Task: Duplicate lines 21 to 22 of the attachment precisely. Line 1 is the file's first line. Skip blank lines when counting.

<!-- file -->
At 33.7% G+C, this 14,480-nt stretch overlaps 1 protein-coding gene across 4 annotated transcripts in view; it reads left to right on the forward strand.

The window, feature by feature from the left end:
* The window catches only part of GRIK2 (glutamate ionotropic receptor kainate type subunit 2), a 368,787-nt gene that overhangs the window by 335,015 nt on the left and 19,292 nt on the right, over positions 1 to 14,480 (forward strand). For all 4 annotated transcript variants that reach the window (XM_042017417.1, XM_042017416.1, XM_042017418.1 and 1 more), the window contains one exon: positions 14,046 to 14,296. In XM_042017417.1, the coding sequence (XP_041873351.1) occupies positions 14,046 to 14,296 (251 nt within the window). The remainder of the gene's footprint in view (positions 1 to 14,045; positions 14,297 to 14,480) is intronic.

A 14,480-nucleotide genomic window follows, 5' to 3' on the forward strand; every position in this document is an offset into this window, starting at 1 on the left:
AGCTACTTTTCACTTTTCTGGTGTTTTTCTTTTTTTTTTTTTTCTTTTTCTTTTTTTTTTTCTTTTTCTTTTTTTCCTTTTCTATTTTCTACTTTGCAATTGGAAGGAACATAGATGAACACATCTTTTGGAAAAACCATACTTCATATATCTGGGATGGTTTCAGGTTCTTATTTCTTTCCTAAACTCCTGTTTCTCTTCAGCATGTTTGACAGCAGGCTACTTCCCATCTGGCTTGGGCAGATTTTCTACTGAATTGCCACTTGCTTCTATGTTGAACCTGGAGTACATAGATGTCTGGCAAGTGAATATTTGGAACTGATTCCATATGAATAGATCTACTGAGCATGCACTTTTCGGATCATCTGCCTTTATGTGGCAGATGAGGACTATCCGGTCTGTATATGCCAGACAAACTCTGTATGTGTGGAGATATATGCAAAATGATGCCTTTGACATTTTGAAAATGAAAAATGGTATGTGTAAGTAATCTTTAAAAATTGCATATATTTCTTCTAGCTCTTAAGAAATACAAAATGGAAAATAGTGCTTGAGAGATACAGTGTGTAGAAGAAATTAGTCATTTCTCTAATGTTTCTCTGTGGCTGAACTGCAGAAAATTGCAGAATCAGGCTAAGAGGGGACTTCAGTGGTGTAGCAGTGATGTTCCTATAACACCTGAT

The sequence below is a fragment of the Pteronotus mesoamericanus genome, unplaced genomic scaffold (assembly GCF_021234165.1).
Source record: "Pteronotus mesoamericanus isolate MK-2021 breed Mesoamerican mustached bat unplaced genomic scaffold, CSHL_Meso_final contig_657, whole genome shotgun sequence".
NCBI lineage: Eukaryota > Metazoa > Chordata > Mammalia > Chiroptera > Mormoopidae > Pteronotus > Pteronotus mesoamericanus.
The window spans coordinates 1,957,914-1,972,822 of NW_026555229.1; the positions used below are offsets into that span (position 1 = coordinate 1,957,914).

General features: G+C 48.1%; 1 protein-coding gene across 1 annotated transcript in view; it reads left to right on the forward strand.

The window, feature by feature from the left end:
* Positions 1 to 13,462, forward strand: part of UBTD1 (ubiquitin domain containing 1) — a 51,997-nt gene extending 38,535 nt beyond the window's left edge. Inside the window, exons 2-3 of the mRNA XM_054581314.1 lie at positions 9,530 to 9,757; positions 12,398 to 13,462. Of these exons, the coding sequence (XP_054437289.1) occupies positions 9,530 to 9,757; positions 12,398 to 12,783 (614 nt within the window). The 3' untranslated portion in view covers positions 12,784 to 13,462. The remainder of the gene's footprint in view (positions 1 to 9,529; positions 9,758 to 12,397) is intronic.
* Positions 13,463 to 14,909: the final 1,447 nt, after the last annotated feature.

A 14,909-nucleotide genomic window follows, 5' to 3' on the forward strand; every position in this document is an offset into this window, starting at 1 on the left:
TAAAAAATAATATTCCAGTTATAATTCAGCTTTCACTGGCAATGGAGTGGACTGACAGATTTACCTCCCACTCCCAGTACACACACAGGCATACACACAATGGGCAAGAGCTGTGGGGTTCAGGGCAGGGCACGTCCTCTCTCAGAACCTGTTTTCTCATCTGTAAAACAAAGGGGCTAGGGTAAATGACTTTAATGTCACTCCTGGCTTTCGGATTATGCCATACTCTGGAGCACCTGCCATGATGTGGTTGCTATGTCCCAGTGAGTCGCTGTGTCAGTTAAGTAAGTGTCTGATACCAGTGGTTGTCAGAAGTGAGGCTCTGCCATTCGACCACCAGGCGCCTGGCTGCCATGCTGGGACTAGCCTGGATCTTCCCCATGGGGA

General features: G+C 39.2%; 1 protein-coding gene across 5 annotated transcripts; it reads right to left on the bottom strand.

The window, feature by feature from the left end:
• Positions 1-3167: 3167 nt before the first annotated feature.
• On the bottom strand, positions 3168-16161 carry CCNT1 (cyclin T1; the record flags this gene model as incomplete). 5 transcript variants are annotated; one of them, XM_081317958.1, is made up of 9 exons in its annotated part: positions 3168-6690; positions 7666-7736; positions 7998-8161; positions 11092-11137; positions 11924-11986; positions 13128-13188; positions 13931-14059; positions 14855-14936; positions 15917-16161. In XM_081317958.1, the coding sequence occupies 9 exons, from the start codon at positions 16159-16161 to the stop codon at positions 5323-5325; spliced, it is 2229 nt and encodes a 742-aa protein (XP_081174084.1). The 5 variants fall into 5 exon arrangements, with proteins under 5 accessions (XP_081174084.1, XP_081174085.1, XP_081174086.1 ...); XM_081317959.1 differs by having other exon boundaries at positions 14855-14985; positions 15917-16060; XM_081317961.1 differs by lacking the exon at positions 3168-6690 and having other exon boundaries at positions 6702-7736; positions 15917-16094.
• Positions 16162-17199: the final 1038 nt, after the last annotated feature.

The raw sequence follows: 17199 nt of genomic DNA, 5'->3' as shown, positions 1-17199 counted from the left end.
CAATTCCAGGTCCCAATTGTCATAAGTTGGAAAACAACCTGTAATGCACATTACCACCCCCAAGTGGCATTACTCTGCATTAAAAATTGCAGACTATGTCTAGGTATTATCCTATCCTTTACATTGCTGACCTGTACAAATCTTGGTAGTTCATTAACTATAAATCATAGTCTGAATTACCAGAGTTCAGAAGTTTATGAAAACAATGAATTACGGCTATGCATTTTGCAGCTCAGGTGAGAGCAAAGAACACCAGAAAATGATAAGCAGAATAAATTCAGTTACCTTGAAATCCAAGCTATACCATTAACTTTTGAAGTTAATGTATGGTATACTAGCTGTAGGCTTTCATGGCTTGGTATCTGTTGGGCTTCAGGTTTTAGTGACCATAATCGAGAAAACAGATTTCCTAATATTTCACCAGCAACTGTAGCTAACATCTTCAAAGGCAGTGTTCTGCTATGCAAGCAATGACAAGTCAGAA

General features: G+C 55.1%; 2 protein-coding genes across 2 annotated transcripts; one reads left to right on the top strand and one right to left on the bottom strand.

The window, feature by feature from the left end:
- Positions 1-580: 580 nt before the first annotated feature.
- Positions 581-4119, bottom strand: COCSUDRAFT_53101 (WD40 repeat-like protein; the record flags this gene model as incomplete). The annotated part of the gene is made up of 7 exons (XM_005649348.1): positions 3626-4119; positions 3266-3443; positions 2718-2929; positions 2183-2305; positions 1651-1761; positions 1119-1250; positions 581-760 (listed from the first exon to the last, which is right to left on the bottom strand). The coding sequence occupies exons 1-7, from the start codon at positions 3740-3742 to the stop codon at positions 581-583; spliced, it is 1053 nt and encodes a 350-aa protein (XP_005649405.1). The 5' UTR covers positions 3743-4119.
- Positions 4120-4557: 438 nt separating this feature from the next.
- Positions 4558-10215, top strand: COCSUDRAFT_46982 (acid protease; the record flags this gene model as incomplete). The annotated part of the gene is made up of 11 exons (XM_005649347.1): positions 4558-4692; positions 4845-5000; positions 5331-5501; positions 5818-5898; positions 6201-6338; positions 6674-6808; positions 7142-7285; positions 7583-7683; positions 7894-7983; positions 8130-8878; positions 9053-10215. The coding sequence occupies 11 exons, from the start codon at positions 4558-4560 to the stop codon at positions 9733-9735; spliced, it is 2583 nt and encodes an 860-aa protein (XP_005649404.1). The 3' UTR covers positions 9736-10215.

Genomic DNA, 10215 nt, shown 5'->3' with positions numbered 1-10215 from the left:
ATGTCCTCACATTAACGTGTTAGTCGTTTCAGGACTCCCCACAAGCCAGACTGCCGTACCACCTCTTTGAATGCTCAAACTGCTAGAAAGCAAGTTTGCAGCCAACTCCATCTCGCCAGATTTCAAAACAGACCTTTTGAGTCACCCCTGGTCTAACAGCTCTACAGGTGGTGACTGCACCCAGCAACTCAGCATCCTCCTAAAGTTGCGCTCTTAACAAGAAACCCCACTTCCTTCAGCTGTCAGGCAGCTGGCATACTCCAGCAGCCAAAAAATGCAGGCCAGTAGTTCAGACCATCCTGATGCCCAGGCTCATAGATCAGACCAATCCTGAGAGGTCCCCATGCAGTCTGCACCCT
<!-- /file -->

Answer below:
The raw sequence follows: 17199 nt of genomic DNA, 5'->3' as shown, positions 1-17199 counted from the left end.
CAATTCCAGGTCCCAATTGTCATAAGTTGGAAAACAACCTGTAATGCACATTACCACCCCCAAGTGGCATTACTCTGCATTAAAAATTGCAGACTATGTCTAGGTATTATCCTATCCTTTACATTGCTGACCTGTACAAATCTTGGTAGTTCATTAACTATAAATCATAGTCTGAATTACCAGAGTTCAGAAGTTTATGAAAACAATGAATTACGGCTATGCATTTTGCAGCTCAGGTGAGAGCAAAGAACACCAGAAAATGATAAGCAGAATAAATTCAGTTACCTTGAAATCCAAGCTATACCATTAACTTTTGAAGTTAATGTATGGTATACTAGCTGTAGGCTTTCATGGCTTGGTATCTGTTGGGCTTCAGGTTTTAGTGACCATAATCGAGAAAACAGATTTCCTAATATTTCACCAGCAACTGTAGCTAACATCTTCAAAGGCAGTGTTCTGCTATGCAAGCAATGACAAGTCAGAA